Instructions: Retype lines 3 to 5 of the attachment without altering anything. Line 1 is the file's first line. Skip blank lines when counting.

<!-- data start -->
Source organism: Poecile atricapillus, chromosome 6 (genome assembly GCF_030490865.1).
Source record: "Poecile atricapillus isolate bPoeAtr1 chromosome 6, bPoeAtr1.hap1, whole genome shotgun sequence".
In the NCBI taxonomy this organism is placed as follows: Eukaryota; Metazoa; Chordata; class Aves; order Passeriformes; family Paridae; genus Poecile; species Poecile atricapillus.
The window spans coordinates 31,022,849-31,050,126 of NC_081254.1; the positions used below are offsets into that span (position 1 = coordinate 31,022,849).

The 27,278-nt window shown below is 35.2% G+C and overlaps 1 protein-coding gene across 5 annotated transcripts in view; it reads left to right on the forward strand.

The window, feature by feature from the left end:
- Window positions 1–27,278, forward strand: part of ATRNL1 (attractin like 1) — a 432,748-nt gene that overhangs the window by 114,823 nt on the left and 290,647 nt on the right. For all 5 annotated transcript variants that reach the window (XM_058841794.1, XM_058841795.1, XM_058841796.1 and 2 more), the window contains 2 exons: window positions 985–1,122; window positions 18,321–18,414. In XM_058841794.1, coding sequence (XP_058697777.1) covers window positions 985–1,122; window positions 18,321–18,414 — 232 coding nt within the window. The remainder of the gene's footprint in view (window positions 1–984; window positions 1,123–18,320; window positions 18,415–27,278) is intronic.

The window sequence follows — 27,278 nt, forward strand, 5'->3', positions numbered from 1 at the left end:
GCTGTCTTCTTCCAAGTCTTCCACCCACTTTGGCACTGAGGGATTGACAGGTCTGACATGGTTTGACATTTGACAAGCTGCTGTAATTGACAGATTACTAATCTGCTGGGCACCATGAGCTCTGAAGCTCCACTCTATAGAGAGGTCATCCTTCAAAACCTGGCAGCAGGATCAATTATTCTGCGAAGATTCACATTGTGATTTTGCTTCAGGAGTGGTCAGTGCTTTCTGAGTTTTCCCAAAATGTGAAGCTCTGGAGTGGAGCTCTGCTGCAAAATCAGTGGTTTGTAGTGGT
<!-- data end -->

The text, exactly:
In the NCBI taxonomy this organism is placed as follows: Eukaryota; Metazoa; Chordata; class Aves; order Passeriformes; family Paridae; genus Poecile; species Poecile atricapillus.
The window spans coordinates 31,022,849-31,050,126 of NC_081254.1; the positions used below are offsets into that span (position 1 = coordinate 31,022,849).

The 27,278-nt window shown below is 35.2% G+C and overlaps 1 protein-coding gene across 5 annotated transcripts in view; it reads left to right on the forward strand.